This little guy in a yellow suit with the expression of a shark on the frame of a minnow comes by and hands me a business card. He’s from the Dungeons and Dragons people, the ones putting on the convention, and he says, “This material is in violation of the convention rules. We’ve had complaints. You have to take it off the table.” Well, my shit-eating grin went right away and I said, “Gee, sonny. I don’t know where you got your law degree but as far as I know the First Amendment applies in Wisconsin, too.” And he says, “No. You signed an agreement. We have a right to determine what goes on this table.” And I said, “I don’t think so.” And he went away. And I thought, ‘OK! Round One for the good guys!’

The convention was at a college campus. He came back after a while and this time he brought the head of the campus police. And he says, “This gentleman here says your material is in violation of the convention rules and you have to take it off the table.” I said, “I’m not selling it, Officer.” He says, “You’re not?” I said, “No, it’s free!” I said, “If you go down that aisle there you will see games that deal with annihilating the population of the planet using germs or nuclear warfare. You will see books for sale on how to kill people with a ballpoint pen. How to harass someone with a lawyer. All kinds of things. Here I have a statement from Helen Caldicott on the medical consequences of nuclear war. One from the retired head of the U.S. Army Chaplain Corps on the morality of nuclear war. Think of it as research materials to go with the games. “But, it’s free. I’m not selling these.”

The campus cop said, “Oh. Well, I guess that’s OK,” and wandered off. And I thought, “Aha! Round Two to the good guys!” A few hours later, back comes K____, the little guy in the yellow suit, with the head of the campus police and five guys wearing hard hats, a nerdy little group of geeks. That was K____’s idea of a goon squad.

K____’s blonde and very Aryan looking. He pushed all of my buttons. He was carrying a copy of the contract I had signed which said that TSR Incorporated had the final authority on whatever was on the tables as to its suitability. They’d had a problem before. Someone had made a roleplaying game called Alma Mater. It was about a modern high school. Jocks. Druggies. Nerds. Reality! And they hated it! Whereas, boars cutting off people’s legs and gals in chain mail bikinis, that’s cool family stuff. Yeah.

So he says, “You, this is your signature.” I said, “Yes, it is.” He said, “Then you have to take this stuff off the table.” I said, “What happens if I don’t, Officer?” You have to understand, I was a member of the Free Speech Movement, it is my firm belief that one is required to defend the First Amendment with one’s body if need be. He says, “Well, if you don’t take it off, they can take it off.” I said, “What if I don’t let them?” And he said, “Then I arrest you for disorderly conduct.” I said, “Officer, can I have a minute to think about that, because, you know, this is an important principle.”

I looked around. I thought, “Here I am in Lake Geneva, Wisconsin. If I stand up on the table and start shouting I really don’t think I’m gonna assemble a crowd who will sit in and protect me. I have no money for bail. And I really doubt the ACLU keeps office hours on Saturdays. Oh, shit.” He says, “You can put it in a box under the table.” I said, “If someone asks for it can I give it to ‘em?” He says, “Yes.” I said, “OK. What about speech?”

And K____ says, “We’ll handle that on a case by case basis!” And the officer says, “We will not! He can say whatever he wants!” He was really pissed. But, you know, he thought, “Legally the guy’s got me.” Oh, fuck. My adrenalin was pounding in my ears. I was hot and flushed. At that point a couple of guys who were nearby from other gaming groups came by and said, “Well, you know, we would’ve sat down, you know, if you’d ….” I said, “Thank you.”

So then I grabbed one of my fliers, turned it over and wrote a petition: We the undersigned protest TSR Incorporated’s use of police and contract power to prevent People’s War Games, that’s my company, from handing out free literature. So, I put that on the table and the next thing you know, people from tables around me start coming over to sign it. One distributor comes over and says, “These people are crazy! You know, the one problem we have selling this stuff is people think we’re pro-war. Most of the guys who work for me would go over the border if there was another war.” I said, “Yeah.”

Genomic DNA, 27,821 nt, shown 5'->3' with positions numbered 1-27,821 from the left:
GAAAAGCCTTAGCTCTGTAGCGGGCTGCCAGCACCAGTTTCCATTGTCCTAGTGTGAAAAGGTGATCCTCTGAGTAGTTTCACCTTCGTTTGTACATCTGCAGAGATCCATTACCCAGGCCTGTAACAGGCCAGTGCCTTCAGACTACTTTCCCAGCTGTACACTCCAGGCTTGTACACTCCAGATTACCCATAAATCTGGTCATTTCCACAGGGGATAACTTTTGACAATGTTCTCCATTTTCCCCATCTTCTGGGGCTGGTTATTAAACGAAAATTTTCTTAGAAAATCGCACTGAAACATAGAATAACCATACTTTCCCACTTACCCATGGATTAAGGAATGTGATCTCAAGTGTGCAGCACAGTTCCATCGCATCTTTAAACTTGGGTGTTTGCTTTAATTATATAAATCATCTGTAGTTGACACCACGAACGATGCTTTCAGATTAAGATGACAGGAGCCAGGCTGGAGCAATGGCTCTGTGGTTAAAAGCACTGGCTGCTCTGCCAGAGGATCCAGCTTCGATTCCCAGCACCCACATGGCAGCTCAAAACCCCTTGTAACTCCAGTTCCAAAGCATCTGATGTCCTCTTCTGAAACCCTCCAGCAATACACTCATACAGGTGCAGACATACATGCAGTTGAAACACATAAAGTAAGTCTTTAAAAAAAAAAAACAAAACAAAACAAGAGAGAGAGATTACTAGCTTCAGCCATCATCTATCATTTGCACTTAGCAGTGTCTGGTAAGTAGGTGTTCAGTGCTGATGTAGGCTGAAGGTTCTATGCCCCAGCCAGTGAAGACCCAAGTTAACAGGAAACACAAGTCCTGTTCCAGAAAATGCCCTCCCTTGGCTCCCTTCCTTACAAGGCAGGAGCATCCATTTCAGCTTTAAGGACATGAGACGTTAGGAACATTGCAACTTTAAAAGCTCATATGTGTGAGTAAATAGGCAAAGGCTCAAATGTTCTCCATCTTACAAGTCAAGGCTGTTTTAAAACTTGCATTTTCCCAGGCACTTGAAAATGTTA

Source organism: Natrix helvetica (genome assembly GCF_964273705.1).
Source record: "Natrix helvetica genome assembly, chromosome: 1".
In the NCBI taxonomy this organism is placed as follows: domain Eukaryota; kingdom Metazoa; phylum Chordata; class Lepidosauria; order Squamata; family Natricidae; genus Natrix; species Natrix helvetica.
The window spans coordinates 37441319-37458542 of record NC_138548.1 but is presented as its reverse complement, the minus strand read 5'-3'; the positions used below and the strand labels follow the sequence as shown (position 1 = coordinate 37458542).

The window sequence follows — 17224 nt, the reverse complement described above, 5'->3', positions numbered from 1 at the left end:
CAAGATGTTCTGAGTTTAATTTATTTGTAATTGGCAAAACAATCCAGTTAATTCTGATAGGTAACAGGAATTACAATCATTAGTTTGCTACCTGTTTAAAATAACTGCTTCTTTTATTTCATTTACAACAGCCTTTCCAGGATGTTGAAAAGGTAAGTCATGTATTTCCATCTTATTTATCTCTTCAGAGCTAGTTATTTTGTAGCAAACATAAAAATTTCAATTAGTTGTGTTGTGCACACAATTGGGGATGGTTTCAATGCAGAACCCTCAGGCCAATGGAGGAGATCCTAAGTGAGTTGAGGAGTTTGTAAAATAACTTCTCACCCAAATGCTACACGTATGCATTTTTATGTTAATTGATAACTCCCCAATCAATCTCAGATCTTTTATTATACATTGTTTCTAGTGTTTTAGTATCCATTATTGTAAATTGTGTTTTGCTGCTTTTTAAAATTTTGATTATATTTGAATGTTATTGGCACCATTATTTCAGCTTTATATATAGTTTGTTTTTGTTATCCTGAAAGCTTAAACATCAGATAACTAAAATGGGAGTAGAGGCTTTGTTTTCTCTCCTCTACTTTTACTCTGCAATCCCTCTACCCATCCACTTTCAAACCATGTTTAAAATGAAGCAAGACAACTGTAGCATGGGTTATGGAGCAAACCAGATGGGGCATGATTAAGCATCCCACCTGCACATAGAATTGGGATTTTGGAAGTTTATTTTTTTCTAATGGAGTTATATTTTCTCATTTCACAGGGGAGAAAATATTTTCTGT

Then some high school kids come up and they read the petition and they go, “What’s this? What’s the literature?” I showed them the box. They said, “So, you’re sayin’ if we took some of this and we put it out on the free gaming areas we’d be breaking some rule?” And I said, “Yeah. I think so. How much you want?” They took some out to the free gaming areas to distribute it. But, then la pièce de résistance. There was an old man in the hobby named Lou Zocchi.

Uncle Lou. He’s Italian! He’s working class! He’s informal! He also is a ventriloquist. He does magic tricks. He’s out of Biloxi, Mississippi. He’s a colonel in the Air Force National Guard Reserve. And he’d been a sergeant in the Air Force originally. And he does his magic show on the boats goin’ up and down the Mississippi and he sells dice. And he’s been in the hobby forever and he’s a friend of mine. Well, Sharon Zocchi who had been his secretary and was now his wife, about forty years his junior, comes on over.

And Sharon says, “You got some of that literature? Lou wants to put some of that on his table! We remember about the Danes and Jews, we aren’t gonna let them do that to you! Give me some of that literature.”

The Danes and the Jews! [During World War II, when the Nazis occupied Denmark, a brilliant campaign of nonviolent resistance by the Danes protected Danish Jews.] I’m sitting there with my jaw somewhere around my knees. Uncle Lou would do that for me? “You’d be surprised at what Uncle Lou would do.” I handed her a handful. Next thing you know other manufacturers, game publishers, are coming over to grab, including some guys who are really conservative. Some aren’t. A lot of people in the hobby are surprisingly not. They came over and got literature and put it on their tables until there were 23 tables in the room with my stuff on it!

At the end of the convention as I was packing up to go K____ comes by and gives me a real dirty look and says, “We’ll be ready for you next time.” And I said, “You’ll never be ready for me, cocksucker.” That’s the end of the story. Is that a good one or not?

That’s a helluva story.

Yes. Solidarity.

About Sylvia

Sylvia Hart Wright, the interviewer and blogger, has combined efforts to help achieve a more peaceful world and social and economic justice, with a career as a librarian, author, and longtime college professor. For more about her, please visit her website at sylviahartwright.com There you can also find the first chapter of her memoir-in-progress, ACTIVIST: Adventures at the Cutting Edge of Social Change.